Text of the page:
Then I get a formal note from the court that essentially said "Party xyz  has siezed the office furniture of your ex employer in order to enforce a judgement he has against your ex employer.  Ex employer has paid off this judgement. o you wish this siezure to be maintained on your behalf.??   My official response was " Damn Right I do"

I guess its difficult to carry on business with a legal notice affixed to the front door of your business stating " All office furniture within this office has been siezed by the sherriff for non payment of a legal judgement.  Anyone removing this furniture or this notice is in contempt of court"

I got my money about 10 days later.  I had a lot of fun throughout the entire process and learnt an awefull lot that will be usefull the next time I'm owed money

RE: contract and payment question

I do the same sorts of work on occasion for homeowners, except for drainage instead of structures, and I will do the same thing you did- quote them an easy fee and a detailed fee.  I always write all of the different contract alternates into the letter contract, though, so I don't end up in a situation like you're in.  I can always point back at the fee thresholds in the letter.

Charge him what you said you'd charge him and be more clear in your next letter contract.

Hydrology, Drainage Analysis, Flood Studies, and Complex Stormwater Litigation for Atlanta and the South East - http://www.campbellcivil.com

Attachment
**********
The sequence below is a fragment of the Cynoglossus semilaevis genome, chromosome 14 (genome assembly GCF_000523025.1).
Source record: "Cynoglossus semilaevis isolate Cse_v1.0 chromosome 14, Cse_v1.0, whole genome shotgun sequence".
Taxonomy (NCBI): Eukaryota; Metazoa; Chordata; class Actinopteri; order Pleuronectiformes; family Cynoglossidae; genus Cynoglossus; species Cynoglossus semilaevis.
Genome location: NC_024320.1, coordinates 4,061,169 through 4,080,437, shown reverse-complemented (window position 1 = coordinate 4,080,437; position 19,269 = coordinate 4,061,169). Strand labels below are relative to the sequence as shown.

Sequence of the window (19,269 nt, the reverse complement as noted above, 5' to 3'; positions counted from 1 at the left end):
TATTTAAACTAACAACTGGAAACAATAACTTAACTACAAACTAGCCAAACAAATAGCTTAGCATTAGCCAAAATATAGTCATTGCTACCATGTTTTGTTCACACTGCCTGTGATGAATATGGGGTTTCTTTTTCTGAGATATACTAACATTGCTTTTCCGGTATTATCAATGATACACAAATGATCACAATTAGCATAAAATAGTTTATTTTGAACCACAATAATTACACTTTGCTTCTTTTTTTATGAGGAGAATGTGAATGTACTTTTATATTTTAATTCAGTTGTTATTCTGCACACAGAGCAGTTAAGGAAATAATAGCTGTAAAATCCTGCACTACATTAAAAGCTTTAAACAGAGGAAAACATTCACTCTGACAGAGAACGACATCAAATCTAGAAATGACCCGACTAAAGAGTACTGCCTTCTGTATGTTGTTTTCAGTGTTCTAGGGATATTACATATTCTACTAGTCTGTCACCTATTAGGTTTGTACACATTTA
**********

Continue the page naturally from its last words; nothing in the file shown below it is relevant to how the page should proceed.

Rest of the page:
RE: contract and payment question

Oh, the other thing I do with homeowners is I expect to be paid the day of the site visit, or I won't go at all.

Hydrology, Drainage Analysis, Flood Studies, and Complex Stormwater Litigation for Atlanta and the South East - http://www.campbellcivil.com

RE: contract and payment question

We also mainly do grading/drainage plans and will do a lot for free.  But as soon as someone signs a contract we are doing one of two things.  Working without the upfront retainer which most likely we will get paid eventually.

Or we don't start the job before getting money.  As you are new, you will slowly see people out there have a reputation for continuing to have projects without paying properly and because so many people are struggling other little companies will take the work on.

Like I tell everyone, we are not busy enough, but we are busy enough to still turn jobs away right now.

Have you asked the client why they signed the contract if they weren't intending to pay upon the agreed work?

B+W Engineering and Design
Los Angeles Civil and Structural Engineering
http://bwengr.com

RE: contract and payment question

This is resolved, brandon... I doubt Linnea will be talking to this client again anytime soon...

Dan - Owner
http://www.Hi-TecDesigns.com